Tag Archives: patents

patented tail holes: patent reform

God we so need patent reform. What happened to the non-obviousness requirement? Can someone please explain to me how a cat / dog diaper can have a “patented tail hole”???? What else would a pet diaper have except for a tail hole? Yes, ladies and gentlemen, it is the knowledge economy: the patenting of tail holes.

Available at PlanetUrine.com. See also http://www.dog-diapers.net/catdiapers.html. I just love the URLs.

Description at http://pickyguide.com/pet_supplies/cat_diapers_guide.html:

Cat diapers are worn by cats for trapping waste or urine. They are made like disposable baby diapers, only they are specifically designed for feline use. They are commonly used by cats with bladder or bowel problems or those who have undergone surgery.

This paragraph is a masterpiece of stating the obvious.

My partner notes, “My grandmother made really nice looking pants that were better looking than any of these, I’ll have you know. They were really good looking. … Can’t we just use some of Ada’s little newborn diapers, do you think?”

new US Trade Rep; same bad Hollywood favoritism

see below for update 12/19

Obama has appointed the next US Trade Representative, current U.S. Representative Xavier Becerra (D-CA 31); see also Becerra’s House site. Unfortunately, it looks like he’s going to be in the pocket of tank for Hollywood, just as prior USTR’s have been.

A few notes from some fast research (“googling”):

* He’s a Dem from LA. That’s almost saying enough right there.
* The Washington Times (crazy! but it’s what news.google.com pointed me to) reports:

With strong ties to Hollywood, Becerra fought to have the film industry included in the $137 billion tax bill. He wanted to stem the exodus of film production overseas and to Canada with tax-code changes.

* Google shows him on many, many events with, for, or about Hollywood, P2P, etc.
* He’s taken money from copyright maximalist PACs, e.g., $3000, Jan-June 1995, which went waaay up over the next decade: $38,750, 2005-06 (plus $3000 printing, for a total of $41,750 from copyright industries, against $12,000 from telcos & Internet companies). In ’07-’08, he took $47,500 from Hollywood, plus $5,000 from printing & publishing. Cost-of-lobbying increases, I guess. open secrets

But, while it may be bad on the copyright-front (did we expect anything good?), it’s not necessarily all bad. Like I’ve noticed before, Hollywood copyrightists who can’t see the public interest in copyright can definitely see it in patent law. Becerra cosponsored the “Genomic Research & Accessibility Act” to ban gene patents. Michael Crichton, Patenting Life, NYT, 2/13/2007

Last Friday, Xavier Becerra, a Democrat of California, and Dave Weldon, a Republican of Florida, sponsored the Genomic Research and Accessibility Act, to ban the practice of patenting genes found in nature. Mr. Becerra has been careful to say the bill does not hamper invention, but rather promotes it. He’s right. This bill will fuel innovation, and return our common genetic heritage to us.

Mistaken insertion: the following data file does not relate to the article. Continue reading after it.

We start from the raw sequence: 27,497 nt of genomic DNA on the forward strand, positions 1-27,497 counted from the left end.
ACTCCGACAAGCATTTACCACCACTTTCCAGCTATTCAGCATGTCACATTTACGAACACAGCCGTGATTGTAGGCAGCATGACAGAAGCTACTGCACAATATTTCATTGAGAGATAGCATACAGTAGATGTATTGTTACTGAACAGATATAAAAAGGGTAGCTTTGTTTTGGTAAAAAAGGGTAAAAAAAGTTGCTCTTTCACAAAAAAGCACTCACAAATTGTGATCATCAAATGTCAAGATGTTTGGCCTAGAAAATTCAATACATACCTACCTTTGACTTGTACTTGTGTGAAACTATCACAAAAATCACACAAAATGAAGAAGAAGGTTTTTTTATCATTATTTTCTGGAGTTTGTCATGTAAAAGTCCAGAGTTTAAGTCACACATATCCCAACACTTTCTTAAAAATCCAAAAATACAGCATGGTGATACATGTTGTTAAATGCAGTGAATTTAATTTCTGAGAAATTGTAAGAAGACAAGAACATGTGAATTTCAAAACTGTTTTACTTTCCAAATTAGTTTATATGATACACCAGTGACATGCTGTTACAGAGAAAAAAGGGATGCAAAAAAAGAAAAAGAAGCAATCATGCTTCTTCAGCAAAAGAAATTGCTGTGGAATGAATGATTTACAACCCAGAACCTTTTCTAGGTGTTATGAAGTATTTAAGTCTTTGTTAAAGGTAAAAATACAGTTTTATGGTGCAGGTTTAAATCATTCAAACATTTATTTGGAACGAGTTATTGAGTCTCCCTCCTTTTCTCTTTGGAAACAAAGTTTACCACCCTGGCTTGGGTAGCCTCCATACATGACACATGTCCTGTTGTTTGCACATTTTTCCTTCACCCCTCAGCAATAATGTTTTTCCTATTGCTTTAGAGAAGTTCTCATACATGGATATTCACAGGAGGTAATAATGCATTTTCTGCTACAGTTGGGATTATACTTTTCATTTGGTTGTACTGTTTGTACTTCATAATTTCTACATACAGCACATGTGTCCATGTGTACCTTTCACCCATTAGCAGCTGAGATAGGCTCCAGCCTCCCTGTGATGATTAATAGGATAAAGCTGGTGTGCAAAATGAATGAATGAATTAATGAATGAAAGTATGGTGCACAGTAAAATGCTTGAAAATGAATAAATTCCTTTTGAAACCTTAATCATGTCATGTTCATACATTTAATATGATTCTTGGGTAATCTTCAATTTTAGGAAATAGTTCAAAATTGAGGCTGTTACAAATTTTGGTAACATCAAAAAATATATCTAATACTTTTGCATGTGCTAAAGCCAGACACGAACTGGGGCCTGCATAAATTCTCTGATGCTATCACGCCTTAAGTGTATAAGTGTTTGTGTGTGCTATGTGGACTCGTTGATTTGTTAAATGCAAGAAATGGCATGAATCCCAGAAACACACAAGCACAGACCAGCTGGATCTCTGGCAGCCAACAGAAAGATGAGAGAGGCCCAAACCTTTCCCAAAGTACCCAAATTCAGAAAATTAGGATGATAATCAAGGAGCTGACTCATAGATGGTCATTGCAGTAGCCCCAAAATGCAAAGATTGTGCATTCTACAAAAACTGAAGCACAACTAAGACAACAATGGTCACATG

He’s also done some pro-librarian work, for example, seeking to add librarians to loan forgiveness plans, e.g., by introducing the Librarian Education & Development Act of 2003 (HR 2674).LIS News 2004/6/9

And of course in other areas — human rights not dealing with access to knowledge — he’s pretty good. So, the task is to get the access to knowledge message to him …

update 12/19 So Becerra turned down the job on Monday (12/15), and instead Obama has appointed Ron Kirk, former Mayor of Dallas, and supported by tech. tech daily dose, from private list

ohohohoh

This is highly amusing. A Constitutional flaw in the way that patent appeals judges have been appointed since 2000 (by persons without authority to do so) threatens to invalidate all the decisions made by a panel that includes a judge appointed since 2000. [My initial hearing of snatches of this made me think there was a problem with the Fed Circuit, which would have been even more hilarious! But this is pretty funny too.]

rotflol …

but seriously, folks, this will never happen. Congress will hastily fix the appointment process and pass a law grandfathering in the eight years’ worth of decisions. The grandfather statute will be challenged, and will be upheld on appeal as a lawful exercise of Congress’ power to regulate commerce. Decisions premised on this problem will be held off or actions stayed until resolution of the dispute.

Charles Miller, a spokesman for the Justice Department, said the government had no comment. “There is really nothing we can say at this time,” he said.

rotfl, rotfl …

But a 1999 law changed the way administrative patent judges are appointed, substituting the director of the Patent and Trademark Office for the secretary of commerce.